For a business owner, deciding on how much inventory stock alone can be a massive undertaking. When a business owner is trying to decide how much inventory stock to order, it is important to understand what components are involved in inventory levels.
Integral components of inventory stock
The basics of inventory levels can be broken down into cycle stock and safety stock.
Essentially, cycle stock is inventory that a business plans to sell over a specific period of time. It is one of the most integral components of inventory stock, primarily because it’s the first place merchandise is taken from in the warehouse. Since it was factored into the normal demand order for that period, it is considered cycle stock. Cycle stock is the allocated inventory that can fulfil regular sales orders.
Cycle stock remains on-hand, so it is inventory that is in the business’s current position. Another way to think of on-hand inventory is what you have available in all of your business locations. These locations can include warehouses and storefront shelves. Other locations include storerooms and other stock areas. Effectively, cycle stock will move off the shelves as customers buy up merchandise. With this turnover, new items will replace what has been sold. The cyclical replenishment of these goods makes it cycle stock.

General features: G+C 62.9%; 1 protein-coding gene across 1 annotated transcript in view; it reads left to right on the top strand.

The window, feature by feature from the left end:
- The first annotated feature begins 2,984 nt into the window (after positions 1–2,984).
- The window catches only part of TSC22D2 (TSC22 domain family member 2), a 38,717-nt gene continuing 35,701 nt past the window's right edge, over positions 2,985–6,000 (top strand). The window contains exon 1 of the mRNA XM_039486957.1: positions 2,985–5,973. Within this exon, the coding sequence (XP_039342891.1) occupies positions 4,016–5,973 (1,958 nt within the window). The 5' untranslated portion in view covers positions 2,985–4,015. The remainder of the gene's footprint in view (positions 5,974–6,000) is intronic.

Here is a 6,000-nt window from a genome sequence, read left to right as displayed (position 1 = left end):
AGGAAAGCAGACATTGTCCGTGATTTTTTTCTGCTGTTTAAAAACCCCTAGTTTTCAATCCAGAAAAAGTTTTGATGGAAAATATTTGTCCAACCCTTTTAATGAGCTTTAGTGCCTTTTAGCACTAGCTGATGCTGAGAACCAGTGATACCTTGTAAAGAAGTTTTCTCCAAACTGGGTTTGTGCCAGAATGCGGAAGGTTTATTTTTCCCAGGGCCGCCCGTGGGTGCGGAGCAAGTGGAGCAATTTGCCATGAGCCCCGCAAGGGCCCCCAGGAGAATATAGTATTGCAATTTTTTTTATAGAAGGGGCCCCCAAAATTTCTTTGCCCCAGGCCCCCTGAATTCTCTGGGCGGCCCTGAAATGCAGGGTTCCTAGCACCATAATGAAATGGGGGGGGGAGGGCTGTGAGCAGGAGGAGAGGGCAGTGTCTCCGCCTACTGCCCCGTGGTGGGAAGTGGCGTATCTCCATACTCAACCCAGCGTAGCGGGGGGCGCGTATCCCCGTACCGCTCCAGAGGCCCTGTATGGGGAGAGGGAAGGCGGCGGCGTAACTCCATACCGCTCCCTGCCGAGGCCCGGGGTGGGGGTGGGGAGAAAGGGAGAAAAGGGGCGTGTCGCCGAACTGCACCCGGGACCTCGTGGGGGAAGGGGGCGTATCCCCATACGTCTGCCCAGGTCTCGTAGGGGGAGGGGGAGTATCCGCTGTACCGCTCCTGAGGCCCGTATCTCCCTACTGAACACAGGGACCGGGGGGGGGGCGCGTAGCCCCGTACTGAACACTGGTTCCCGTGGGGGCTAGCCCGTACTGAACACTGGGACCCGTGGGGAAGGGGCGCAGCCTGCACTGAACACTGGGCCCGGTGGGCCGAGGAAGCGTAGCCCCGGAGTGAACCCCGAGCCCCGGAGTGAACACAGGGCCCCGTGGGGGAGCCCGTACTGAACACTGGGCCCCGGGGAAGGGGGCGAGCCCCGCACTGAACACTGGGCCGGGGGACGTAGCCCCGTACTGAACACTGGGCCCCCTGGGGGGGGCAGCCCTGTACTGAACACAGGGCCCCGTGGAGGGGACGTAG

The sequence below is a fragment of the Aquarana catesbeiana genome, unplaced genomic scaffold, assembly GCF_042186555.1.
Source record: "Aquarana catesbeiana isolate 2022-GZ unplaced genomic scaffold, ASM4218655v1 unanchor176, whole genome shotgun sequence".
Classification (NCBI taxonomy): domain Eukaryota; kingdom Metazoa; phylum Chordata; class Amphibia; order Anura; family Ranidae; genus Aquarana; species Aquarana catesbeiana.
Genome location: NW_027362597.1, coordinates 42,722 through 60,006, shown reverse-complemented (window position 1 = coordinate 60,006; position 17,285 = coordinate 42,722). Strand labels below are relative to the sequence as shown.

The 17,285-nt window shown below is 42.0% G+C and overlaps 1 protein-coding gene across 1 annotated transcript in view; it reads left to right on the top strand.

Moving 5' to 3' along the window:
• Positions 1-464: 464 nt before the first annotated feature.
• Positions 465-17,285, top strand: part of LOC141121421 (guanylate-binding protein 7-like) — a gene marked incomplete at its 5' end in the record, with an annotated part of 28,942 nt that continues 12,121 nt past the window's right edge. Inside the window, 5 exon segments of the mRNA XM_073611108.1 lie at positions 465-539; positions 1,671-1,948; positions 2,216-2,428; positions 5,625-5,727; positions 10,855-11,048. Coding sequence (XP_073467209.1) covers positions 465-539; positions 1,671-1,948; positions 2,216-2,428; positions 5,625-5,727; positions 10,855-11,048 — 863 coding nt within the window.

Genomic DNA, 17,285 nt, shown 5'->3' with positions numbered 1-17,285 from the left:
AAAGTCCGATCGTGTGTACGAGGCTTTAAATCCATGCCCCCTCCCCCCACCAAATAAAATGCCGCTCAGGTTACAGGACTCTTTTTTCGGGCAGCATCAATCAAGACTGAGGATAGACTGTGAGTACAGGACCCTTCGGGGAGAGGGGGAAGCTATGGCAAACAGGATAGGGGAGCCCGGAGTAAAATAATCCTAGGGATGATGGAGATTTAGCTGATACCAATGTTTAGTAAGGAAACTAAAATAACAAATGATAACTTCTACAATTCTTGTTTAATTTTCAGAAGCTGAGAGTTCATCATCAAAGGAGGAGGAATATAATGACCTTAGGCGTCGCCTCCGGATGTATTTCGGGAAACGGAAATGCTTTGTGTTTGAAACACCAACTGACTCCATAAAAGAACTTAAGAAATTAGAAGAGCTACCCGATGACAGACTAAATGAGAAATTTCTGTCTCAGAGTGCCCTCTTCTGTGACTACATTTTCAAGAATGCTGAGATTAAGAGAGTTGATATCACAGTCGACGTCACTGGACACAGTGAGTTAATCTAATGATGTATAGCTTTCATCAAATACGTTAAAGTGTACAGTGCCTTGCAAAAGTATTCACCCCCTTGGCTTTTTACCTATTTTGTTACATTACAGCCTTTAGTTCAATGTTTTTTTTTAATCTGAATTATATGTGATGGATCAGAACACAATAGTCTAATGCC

Safety stock falls into a different segment of inventory stock. Safety stock acts like a buffering system that protects you during unpredictable circumstances. For instance, during times of high demand, having additional safety stock can protect you from stockouts. Moreover, safety stock helps if something goes wrong during shipments from your suppliers. Perhaps some of your materials come from overseas and travel on a cargo ship. The ship could run into bad weather or difficulty at customs. Either way, there is a delay or you don’t have your desired goods. That’s where safety stock comes into play. It helps fill demand in times of need; this way you can keep your business moving and your customers happy.
Let’s use an example to understand the relationship between cycle stock and safety stock. During the holiday season, let’s say you forecast that a video game product you sell was going to fly off the shelves at 300 units each week for the month of December. To protect yourself, you order two weeks extra supply as safety stock. Now you have 600 units of safety stock and 1200 units of cycle stock for the month of December. In the week leading up to Christmas, you might have an order for 320 units. This is 20 units higher than you anticipated with your cycle stock. Luckily, you have extra safety stock that can help fill that large order. 300 units will be dispatched out from the cycle stock inventory, and the extra 20 units used to complete the order from the safety stock are considered forecast error.